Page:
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Are there efforts to reform the courts-martial process?

The Uniform Code of Military Justice criminalizes behaviors that might be inconsequential or even commonplace in the civilian context, such as fraternization, missing work or insubordination. In the military, such behaviors could result in prosecution in the form of a court-martial. If that proceeding results in a conviction, severe punishments may attach, including a loss of one's military benefits and/or discharge. 

Yet not every offense translates into a court-martial proceeding. A service member's chain of command has a great deal of discretion to determine how an alleged offense will be handed. The options include judicial punishment, administrative actions or not referring an offense in the first place. 

There have been proposals to change the process used for determining whether an accused will be court-martialed, such as the Military Justice Improvement Act. Until such proposals become law, however, a service member will continue to be subject to the initial inquiry performed by his or her commanding officer. If that inquiry escalates into a court-martial, a service member facing charges may benefit from the skilled representation of an attorney who focuses on military law.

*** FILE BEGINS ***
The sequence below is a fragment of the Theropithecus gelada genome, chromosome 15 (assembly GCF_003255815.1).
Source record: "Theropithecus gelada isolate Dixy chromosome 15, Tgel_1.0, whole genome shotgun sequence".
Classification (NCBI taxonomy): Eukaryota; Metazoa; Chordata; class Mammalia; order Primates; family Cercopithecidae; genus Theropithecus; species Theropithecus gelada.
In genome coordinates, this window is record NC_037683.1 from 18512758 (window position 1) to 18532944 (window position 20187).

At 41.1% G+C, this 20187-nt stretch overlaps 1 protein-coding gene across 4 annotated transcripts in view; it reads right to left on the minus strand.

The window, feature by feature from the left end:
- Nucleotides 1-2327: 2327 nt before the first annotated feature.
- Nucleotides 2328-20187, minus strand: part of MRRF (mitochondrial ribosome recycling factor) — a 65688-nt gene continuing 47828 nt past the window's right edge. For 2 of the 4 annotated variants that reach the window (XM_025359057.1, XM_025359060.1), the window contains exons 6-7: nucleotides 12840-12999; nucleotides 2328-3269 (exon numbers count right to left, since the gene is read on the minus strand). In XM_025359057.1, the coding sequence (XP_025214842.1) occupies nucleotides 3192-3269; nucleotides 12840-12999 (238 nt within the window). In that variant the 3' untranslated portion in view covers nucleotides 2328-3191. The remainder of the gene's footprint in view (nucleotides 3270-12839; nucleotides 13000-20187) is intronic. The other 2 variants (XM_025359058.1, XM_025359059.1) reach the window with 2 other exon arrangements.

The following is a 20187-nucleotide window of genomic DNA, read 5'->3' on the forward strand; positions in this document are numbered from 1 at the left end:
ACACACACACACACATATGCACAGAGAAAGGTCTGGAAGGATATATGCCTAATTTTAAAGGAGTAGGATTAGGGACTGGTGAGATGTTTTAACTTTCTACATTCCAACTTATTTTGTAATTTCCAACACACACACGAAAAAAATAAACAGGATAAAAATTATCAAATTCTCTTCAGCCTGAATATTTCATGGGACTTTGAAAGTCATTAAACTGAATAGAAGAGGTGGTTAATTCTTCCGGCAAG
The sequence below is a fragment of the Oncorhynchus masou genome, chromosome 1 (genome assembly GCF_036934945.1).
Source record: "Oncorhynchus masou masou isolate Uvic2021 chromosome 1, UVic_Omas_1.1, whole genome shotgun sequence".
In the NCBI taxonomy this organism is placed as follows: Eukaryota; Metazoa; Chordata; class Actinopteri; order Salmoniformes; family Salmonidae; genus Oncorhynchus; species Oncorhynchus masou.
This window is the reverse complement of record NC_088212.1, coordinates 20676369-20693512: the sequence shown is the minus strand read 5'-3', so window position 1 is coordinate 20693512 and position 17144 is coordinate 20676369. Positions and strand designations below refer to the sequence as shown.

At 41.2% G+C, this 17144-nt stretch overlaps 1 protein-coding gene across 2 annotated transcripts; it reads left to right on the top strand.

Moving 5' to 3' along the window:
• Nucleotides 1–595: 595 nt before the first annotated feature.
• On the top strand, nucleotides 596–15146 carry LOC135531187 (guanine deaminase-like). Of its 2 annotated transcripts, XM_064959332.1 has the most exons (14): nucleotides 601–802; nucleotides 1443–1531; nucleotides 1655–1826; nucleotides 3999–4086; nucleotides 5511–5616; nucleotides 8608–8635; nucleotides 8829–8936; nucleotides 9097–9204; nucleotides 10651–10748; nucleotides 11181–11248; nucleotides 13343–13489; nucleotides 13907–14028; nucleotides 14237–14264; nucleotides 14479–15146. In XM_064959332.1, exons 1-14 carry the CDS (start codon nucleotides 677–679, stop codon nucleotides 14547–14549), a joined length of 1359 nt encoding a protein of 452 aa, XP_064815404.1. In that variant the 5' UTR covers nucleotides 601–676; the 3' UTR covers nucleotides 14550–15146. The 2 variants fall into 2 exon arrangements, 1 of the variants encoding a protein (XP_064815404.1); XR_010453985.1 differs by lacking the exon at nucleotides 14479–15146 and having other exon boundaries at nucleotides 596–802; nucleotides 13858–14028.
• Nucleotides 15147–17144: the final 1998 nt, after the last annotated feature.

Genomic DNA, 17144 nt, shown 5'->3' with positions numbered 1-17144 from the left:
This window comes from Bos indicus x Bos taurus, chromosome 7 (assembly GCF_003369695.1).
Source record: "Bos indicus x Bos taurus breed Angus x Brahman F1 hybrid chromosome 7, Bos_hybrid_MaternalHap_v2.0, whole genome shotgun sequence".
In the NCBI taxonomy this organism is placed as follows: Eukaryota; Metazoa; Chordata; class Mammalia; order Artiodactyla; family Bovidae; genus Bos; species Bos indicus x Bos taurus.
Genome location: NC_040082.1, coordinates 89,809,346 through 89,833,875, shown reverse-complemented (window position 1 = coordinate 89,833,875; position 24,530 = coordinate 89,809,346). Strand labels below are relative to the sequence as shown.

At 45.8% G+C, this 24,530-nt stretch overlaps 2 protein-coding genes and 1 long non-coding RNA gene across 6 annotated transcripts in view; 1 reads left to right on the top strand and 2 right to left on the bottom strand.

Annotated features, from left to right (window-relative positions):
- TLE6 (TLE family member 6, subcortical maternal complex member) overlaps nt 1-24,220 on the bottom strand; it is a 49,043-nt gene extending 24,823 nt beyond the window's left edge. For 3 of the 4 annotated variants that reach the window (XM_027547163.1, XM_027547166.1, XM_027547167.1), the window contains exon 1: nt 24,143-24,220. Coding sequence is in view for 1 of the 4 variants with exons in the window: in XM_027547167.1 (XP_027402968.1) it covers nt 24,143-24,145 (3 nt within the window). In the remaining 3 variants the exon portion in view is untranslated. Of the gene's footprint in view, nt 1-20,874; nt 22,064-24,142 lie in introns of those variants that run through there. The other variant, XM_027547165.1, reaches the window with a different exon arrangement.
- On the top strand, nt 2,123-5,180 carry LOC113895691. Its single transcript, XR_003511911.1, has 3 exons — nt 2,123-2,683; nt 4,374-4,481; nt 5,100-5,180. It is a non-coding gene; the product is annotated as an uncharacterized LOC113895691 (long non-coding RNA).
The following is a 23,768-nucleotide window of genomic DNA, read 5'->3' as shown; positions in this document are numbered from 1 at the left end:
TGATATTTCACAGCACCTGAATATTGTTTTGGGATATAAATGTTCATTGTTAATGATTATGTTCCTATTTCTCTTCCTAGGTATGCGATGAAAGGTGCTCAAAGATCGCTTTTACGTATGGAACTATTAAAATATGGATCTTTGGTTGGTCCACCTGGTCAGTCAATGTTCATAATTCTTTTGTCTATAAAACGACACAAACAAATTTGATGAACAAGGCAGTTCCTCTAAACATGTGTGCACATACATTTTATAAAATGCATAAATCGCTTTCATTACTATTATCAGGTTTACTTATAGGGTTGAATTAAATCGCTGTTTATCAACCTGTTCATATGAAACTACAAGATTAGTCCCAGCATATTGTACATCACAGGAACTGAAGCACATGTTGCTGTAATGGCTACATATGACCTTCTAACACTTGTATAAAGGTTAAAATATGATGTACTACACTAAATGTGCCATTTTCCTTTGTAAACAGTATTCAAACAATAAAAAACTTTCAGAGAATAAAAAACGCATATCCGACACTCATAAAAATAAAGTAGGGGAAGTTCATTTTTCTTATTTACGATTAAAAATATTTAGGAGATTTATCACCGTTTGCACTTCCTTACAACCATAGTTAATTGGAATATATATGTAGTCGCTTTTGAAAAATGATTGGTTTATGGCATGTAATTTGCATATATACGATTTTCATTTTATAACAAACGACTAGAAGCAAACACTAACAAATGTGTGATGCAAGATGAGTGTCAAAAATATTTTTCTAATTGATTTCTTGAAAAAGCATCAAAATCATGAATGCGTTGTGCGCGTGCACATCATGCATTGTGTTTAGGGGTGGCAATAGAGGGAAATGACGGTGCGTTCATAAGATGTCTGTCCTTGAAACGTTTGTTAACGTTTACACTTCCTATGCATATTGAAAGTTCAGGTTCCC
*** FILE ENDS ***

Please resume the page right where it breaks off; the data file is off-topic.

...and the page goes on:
Notably, the military may offer a free military lawyer to an accused, depending on the type of courts-martial. For special or general courts-martial, such representation is generally offered. Free defense counsel may not be available to someone facing a summary court-martial for a minor offense. In all types of proceedings, however, a civilian lawyer can provide a fresh set of eyes and perspective to one's military defense.

My military defense strategy begins with an examination of whether a court-martial can be avoided in the first place. For that reason, a service member might benefit from a consultation with an attorney even in the initial inquiry stage. 

Source: FindLaw, "Military Criminal Law," copyright 2015, Thomson Reuters

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